The Japanese Grand Prix provided us with a welcome reminder of what good can come from moving away from the Tilkedromes. Suzuka came up trumps on Sunday: it may have been another victory for Sebastian Vettel and Red Bull, but the fashion in which he was made to fight for the victory made it a welcome break from the recent races.
Seb proves why he’s a champ
The fashion of Sebastian Vettel’s victory on Sunday was surprising given that he was actually made to fight for the win – something he hasn’t had to do since the German Grand Prix when Kimi Raikkonen and Romain Grosjean put him to the sword. The plucky Frenchman was ever-present once again this weekend, making a rocket start from P4 to take the lead at turn one, and he remained in front for the majority of the race. When Seb made a mistake on the exit of turn two during the first stint, it finally confirmed after all that he is indeed human. Predictably, he then went on to prove his super-human talent behind the wheel. After dropping back from teammate Mark Webber, Vettel bided his time and saved his tyres before putting in some relentless lap times ahead of Grosjean’s second stop. As a result, the gap to the Lotus was minimal after the German driver had pitted for a second time and, with fresher tyres, he was able to pass and take the net lead of the race, eventually moving up to P1 when Webber stopped. It was an incredibly calculated and well-thought-out series of moves by Red Bull and Vettel, and it proves just why the twenty-six year old is a soon-to-be four-time champion. Of his thirty-five wins, this has to go down as one of his best.
Did Red Bull really hamper Webber’s race?
After making an early stop to try and undercut Grosjean at the front, Mark Webber was moved onto a three-stop strategy that – according to the conspiracy theorists out there – ended all hopes he had of winning the Japanese Grand Prix. Having run a comfortable second ahead of his teammate for the majority of the race, to see him come out P3 on fresher tyres but a long way behind Vettel was disheartening for many, and the Australian driver was clearly frustrated to have lost the chance to win a race having started on pole. However, what Red Bull did was, much like Seb’s plotted attack on Grosjean, well thought out and well reasoned. The whole point of three-stopping Webber was to get him ahead of Grosjean – therefore, the strategy achieved its purpose. Webber has been renowned for taking more out of his tyres than Vettel, meaning that it was unlikely that he could have laid down a similar pace to bridge the gap as the German driver did. In fact, even with a three-stop, he couldn’t catch Grosjean until the final stint. Red Bull split the strategies well and ended up with a one-two finish, although it is unlikely that the conspiracists out there will give Vettel any credit without finding an injustice against Mark Webber.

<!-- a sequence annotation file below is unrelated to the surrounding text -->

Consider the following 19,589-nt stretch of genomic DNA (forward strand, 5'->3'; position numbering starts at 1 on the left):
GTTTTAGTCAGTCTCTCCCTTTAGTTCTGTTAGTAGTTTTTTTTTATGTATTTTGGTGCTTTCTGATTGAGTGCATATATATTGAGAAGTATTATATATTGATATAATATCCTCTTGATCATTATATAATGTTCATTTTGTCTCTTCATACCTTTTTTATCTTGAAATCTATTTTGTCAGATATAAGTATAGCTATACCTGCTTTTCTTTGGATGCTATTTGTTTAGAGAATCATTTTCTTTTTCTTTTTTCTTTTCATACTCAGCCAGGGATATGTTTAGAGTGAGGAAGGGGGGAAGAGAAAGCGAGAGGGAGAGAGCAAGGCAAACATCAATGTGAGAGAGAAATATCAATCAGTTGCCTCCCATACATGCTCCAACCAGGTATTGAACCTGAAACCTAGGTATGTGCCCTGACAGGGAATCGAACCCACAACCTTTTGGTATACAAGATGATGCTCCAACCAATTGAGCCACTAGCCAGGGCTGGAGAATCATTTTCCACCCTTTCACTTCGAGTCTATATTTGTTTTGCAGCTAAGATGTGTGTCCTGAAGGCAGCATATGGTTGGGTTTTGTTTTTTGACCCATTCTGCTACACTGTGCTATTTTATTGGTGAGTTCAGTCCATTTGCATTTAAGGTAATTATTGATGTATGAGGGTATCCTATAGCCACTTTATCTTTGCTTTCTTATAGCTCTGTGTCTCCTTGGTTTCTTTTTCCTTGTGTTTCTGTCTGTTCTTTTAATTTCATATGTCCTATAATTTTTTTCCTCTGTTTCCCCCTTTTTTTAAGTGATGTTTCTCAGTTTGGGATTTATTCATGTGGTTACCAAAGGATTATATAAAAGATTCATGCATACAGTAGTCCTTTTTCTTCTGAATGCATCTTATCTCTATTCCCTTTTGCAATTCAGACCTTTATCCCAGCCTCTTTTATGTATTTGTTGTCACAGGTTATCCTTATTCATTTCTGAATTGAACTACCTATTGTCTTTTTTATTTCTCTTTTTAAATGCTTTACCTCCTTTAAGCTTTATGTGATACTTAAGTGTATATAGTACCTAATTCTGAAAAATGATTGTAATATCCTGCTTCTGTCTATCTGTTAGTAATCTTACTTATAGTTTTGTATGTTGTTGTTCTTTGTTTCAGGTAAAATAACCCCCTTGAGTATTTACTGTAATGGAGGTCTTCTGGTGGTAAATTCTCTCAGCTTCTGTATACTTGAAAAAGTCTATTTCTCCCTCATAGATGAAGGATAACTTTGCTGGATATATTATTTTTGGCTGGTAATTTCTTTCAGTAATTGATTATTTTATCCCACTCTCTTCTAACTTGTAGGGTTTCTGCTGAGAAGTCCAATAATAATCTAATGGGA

RoGro pleased with P3, and who can blame him?
Romain Grosjean may have missed out on his maiden grand prix victory at Suzuka, but the Frenchman’s demeanour on the podium was not one of dismay or frustration. Instead, it was a result that underlined his status as a future race winner and possible championship contender, not to mention a team leader at Lotus in the post-Raikkonen era. Since Monaco, Grosjean has put in a series of highly impressive and consistent performances. Speaking to journalists in Germany after four successive non-scores, he was frustrated and clearly under pressure. If you watch him in interviews now though, this is a driver at the peak of his powers. He is happy, secure at Lotus and – the most important part – quick. Two podiums on the trot, and you wouldn’t bet against him tripling in India the weekend after next.
Gutierrez breaks the rookies’ duck